This shift requires a Human+ mindset right from the start. This means that every new technology, every new role and every new process is designed from the ground up with the human experience in mind.   

For defence organisations, this will require rethinking their current processes from recruitment through to retirement. Provided this happens, the benefits for defence personnel will be enormous, with a whole range of new opportunities to work faster, smarter and safer.  

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From the outside in 

What does this mean in practice? Defence, in common with so many other industries, is competing for the best talent and the most relevant skills. It needs to be able to inspire and retain this workforce in an incredibly competitive jobs marketplace.  

An emphasis on continuous innovation – powered by a focus on enabling people with technology – will play a vital role in building and retaining a new workforce with the skills needed to combat rapidly evolving threats.  

The question remains, however: exactly how  to adapt the best of technology available for defence. If defence organisations are to keep up with those of other nations on the battlefield and at home, it’s a vital question to answer.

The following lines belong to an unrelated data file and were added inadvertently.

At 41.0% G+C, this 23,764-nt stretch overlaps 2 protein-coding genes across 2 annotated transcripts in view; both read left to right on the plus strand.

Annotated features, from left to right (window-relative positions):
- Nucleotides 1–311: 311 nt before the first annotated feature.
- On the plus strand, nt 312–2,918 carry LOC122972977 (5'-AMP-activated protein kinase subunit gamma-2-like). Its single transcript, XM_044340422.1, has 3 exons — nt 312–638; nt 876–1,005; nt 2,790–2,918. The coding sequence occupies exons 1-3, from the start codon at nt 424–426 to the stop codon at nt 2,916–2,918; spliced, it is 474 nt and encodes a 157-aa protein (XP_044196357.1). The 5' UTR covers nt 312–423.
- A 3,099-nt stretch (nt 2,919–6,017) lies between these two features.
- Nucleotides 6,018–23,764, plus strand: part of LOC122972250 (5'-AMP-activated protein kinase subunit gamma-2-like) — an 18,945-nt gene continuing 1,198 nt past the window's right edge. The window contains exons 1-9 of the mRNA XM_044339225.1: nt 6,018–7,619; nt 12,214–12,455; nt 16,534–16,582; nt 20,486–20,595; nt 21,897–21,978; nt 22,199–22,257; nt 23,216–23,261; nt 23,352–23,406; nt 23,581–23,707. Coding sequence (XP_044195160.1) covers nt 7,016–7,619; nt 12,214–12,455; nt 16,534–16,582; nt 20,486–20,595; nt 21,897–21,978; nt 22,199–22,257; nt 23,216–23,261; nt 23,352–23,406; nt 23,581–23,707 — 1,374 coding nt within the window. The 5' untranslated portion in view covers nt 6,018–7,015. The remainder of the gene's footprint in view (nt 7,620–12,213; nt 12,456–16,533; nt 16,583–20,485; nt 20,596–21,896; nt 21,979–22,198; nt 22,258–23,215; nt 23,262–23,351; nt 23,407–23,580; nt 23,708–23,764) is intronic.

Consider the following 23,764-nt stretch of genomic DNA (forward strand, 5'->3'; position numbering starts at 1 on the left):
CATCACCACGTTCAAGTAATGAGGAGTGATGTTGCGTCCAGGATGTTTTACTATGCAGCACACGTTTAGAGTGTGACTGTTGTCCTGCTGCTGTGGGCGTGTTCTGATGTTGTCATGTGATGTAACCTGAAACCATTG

The ability to innovate at speed is justifiably offset by heightened legal, moral and security concerns. We urgently need new ways to bring in “thinking from the outside” and adapt it for the world of defence.  

Adaptability is all about people  

While some great new ideas can be sourced from other industries, it’s vital for defence organisations to ensure that these technologies work for the specific needs of a defence force. This means understanding how people working in defence will use these solutions before designing and adapting them – ensuring that the human experience is front and centre.   

This tailoring must be carefully planned and managed. For any government, the responsibility of investing in the future of defence and national security is immense. Designing from an understanding of human experience is critical in creating effective capabilities that will meet the challenges of an uncertain future and keep communities safe.   

Marni will continue to delve into the topic of Human Experience in Defence throughout blog series. Meantime, we’d love to hear your thoughts on what challenges do you see in your organisation. Let’s get in touch!  

The views and opinions expressed in this document are meant to stimulate thought and discussion. As each business has unique requirements and objectives, these ideas should not be viewed as professional advice with respect to the business.

Copyright © 2021 Accenture. All rights reserved. Accenture and its logo are trademarks of Accenture.


Matthew Gollings

Global Defence Lead

Marni Poropat

Director – Consulting, Public Service, Australia and New Zealand